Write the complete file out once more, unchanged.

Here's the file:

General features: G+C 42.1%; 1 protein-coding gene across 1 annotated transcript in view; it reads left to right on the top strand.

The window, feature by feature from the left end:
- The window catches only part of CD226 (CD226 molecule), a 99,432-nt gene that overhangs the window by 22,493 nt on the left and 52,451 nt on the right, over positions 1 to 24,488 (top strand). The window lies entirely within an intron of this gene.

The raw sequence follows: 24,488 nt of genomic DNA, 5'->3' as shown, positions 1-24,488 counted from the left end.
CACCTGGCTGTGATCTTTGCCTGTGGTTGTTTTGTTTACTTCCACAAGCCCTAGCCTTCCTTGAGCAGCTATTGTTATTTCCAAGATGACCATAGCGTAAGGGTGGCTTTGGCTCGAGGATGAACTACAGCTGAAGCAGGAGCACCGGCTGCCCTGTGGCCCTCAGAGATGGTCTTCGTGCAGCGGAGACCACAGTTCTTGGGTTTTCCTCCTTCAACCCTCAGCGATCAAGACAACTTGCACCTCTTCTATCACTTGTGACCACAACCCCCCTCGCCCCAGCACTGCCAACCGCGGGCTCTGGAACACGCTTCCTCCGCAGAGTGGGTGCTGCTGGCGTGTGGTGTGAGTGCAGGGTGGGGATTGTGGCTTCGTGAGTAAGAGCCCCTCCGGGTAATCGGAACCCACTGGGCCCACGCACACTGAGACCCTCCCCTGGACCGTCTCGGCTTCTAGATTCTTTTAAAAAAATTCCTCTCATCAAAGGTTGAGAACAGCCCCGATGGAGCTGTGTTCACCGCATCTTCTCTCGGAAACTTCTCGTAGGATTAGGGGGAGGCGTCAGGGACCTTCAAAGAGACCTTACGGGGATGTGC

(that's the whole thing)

General features: G+C 42.1%; 1 protein-coding gene across 1 annotated transcript in view; it reads left to right on the top strand.

The window, feature by feature from the left end:
- The window catches only part of CD226 (CD226 molecule), a 99,432-nt gene that overhangs the window by 22,493 nt on the left and 52,451 nt on the right, over positions 1 to 24,488 (top strand). The window lies entirely within an intron of this gene.

The raw sequence follows: 24,488 nt of genomic DNA, 5'->3' as shown, positions 1-24,488 counted from the left end.
CACCTGGCTGTGATCTTTGCCTGTGGTTGTTTTGTTTACTTCCACAAGCCCTAGCCTTCCTTGAGCAGCTATTGTTATTTCCAAGATGACCATAGCGTAAGGGTGGCTTTGGCTCGAGGATGAACTACAGCTGAAGCAGGAGCACCGGCTGCCCTGTGGCCCTCAGAGATGGTCTTCGTGCAGCGGAGACCACAGTTCTTGGGTTTTCCTCCTTCAACCCTCAGCGATCAAGACAACTTGCACCTCTTCTATCACTTGTGACCACAACCCCCCTCGCCCCAGCACTGCCAACCGCGGGCTCTGGAACACGCTTCCTCCGCAGAGTGGGTGCTGCTGGCGTGTGGTGTGAGTGCAGGGTGGGGATTGTGGCTTCGTGAGTAAGAGCCCCTCCGGGTAATCGGAACCCACTGGGCCCACGCACACTGAGACCCTCCCCTGGACCGTCTCGGCTTCTAGATTCTTTTAAAAAAATTCCTCTCATCAAAGGTTGAGAACAGCCCCGATGGAGCTGTGTTCACCGCATCTTCTCTCGGAAACTTCTCGTAGGATTAGGGGGAGGCGTCAGGGACCTTCAAAGAGACCTTACGGGGATGTGC